We have also considered a more general two-layer model, where non-zero values of the parameter z0 in Eq. (2) are allowed, and z0 is considered as an additional unknown geoacoustic parameter. Despite an increase in the number of degrees of freedom, no noticeable improvement in the model-data fit was found compared to the original two-layer geoacoustic model in Table I.

A Bayesian multi-layer shear-speed inversion of the interface wave dispersion data was developed by Dong et al.22 and considered as an approximation to the linear shear speed profile in a layer overlying a homogeneous half-space. The multi-layer model22 ensures an excellent fit to the measured dispersion curves but its interpretation as an approximation to a linear profile is questionable. Sediments with linear (ν1 = 1) profile, unlike power-law profiles with 0 < ν1 < 1, support neither SH nor slow P–SV interface waves.9,17 This can be traced back to the fact that, when ν1 ≥ 1, shear speed decreases so fast near z = 0 that shear wave travel time to the seafloor becomes infinite, the waves experience extraordinary attenuation and never reach the seafloor.

The results of the multi-layer shear-speed inversion22 are compared to results of various simple, power-law-based inversions in Figs. 3(c) and 5(c). (Inversion results are extended to the 60-m depth below the seafloor, as in Ref. 22, although these may be only supported by data up to about the 45-m depth.) The results of power-law inversions, except the single-layer inversion, do not deviate far from the multi-layer geoacoustic model in the top 50 m of the seabed. The two-layer, two-layer plus half-space, and three-layer models are all well within the 95% confidence intervals22 of the Bayesian multi-layer inversions for SH and P–SV waves. Thus, the three simple models and particularly the physics-guided, parsimonious two-layer inversion provide a shear-speed depth dependence, which is arguably as consistent with the data as the much more sophisticated and computationally intensive multi-parameter, multi-layer Bayesian inversion.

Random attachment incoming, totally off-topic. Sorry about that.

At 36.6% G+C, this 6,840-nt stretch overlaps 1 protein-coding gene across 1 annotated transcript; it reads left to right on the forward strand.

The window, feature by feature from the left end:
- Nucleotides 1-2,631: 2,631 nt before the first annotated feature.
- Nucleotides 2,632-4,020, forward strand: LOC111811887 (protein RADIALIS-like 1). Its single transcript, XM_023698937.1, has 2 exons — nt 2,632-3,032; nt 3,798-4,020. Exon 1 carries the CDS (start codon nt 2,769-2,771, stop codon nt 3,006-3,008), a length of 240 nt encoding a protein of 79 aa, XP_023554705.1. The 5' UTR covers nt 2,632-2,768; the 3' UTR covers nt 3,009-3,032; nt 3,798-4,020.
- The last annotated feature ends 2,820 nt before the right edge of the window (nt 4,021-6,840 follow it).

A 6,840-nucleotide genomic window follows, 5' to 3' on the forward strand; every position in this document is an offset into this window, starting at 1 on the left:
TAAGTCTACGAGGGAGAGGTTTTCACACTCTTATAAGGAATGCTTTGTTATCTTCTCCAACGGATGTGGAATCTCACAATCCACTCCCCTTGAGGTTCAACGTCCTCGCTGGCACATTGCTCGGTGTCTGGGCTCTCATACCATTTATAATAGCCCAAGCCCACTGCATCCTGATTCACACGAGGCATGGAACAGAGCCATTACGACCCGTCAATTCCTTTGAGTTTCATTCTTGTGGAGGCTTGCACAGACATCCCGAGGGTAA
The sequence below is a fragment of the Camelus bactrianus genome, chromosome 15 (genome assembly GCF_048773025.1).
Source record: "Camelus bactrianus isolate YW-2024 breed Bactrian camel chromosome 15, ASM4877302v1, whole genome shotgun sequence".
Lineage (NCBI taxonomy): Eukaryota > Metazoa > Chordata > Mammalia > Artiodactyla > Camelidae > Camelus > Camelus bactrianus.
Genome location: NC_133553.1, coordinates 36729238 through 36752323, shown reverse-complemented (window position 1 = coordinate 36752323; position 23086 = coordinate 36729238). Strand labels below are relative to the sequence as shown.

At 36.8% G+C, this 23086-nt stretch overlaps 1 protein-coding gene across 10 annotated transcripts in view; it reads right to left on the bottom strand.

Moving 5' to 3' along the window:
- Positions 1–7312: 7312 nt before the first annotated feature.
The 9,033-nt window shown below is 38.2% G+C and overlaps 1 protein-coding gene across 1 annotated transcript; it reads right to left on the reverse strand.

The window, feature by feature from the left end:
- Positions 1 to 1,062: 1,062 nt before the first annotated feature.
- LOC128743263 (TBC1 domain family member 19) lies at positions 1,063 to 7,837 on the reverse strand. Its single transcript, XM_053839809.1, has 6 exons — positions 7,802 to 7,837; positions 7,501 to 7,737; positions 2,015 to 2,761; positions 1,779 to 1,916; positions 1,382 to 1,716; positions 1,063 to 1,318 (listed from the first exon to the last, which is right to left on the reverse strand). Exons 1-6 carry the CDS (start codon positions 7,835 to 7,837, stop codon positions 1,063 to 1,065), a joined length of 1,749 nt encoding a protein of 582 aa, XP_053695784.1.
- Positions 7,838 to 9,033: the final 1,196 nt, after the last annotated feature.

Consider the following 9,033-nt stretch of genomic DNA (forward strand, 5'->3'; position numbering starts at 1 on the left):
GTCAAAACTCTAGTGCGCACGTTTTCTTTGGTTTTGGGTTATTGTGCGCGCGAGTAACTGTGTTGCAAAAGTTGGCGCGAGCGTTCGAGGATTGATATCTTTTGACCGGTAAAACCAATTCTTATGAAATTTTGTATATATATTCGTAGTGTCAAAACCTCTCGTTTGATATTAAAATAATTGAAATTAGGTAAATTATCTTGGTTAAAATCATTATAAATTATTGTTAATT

Soft surficial sediments support a rich set of slow interface waves, which can account for the bulk of seismo-acoustic energy near the seafloor at low frequencies (between about 1 and a few 10s of Hertz) and are sensitive to the magnitude and depth-dependence of shear rigidity. Hydrophone measurements miss most of the interface waves. Vector sensors, such as tri-axial, bottom coupled accelerometers, are necessary to capture, separate different polarizations, and identify various interface wave modes and other components of the full wave field.

The linear dependence between logarithms of the phase (or group) speeds of the interface waves and their frequency was proposed by Chapman and Godin10,17 as means to identify a seabed with a power-law shear-speed profile and determine its parameters. In this paper, that simple, physics-based approach to geoacoustic inversions is extended to seabeds containing several layers of soft sediments of different composition. In application to interface wave dispersion data obtained in the North Sea off Norway, the approach leads to a low-parameter model of the shear speed profile as power-law dependences in two layers. The model provides a good fit to the data and agrees with the results of a much more elaborate Bayesian inversion.22 In addition, a boundary between soft sediment layers is detected and sediment density is evaluated, with the result being consistent with available geologic information.

We identified a physical mechanism, which can lead to P wave resonances in stratified soft sediments, and demonstrated that the proposed mechanism can explain sharp peaks of the observed power spectra of the vertical and radial components of the particle velocity. The P wave resonance with a high quality factor is made possible by the fact that amplitudes of converted shear waves, which would otherwise take energy from and attenuate the P wave at reflection from a fluid-solid or solid-solid interface, are strongly suppressed at a particular incidence angle.

The simple, physics-guided approach presented in this paper results in a geoacoustic model that offers a consistent interpretation and a quantitative description of various salient features of the available data of the 2007 shear-wave experiment in the North Sea.

Statoil acquired and provided the data used in this research. This work was supported in part by the Office of Naval Research, Award Nos. N00014-17WX00773 and N00014-20WX01312. Helpful discussions with S. E. Dosso, N. R. Chapman, and A. D. Pierce are gratefully acknowledged.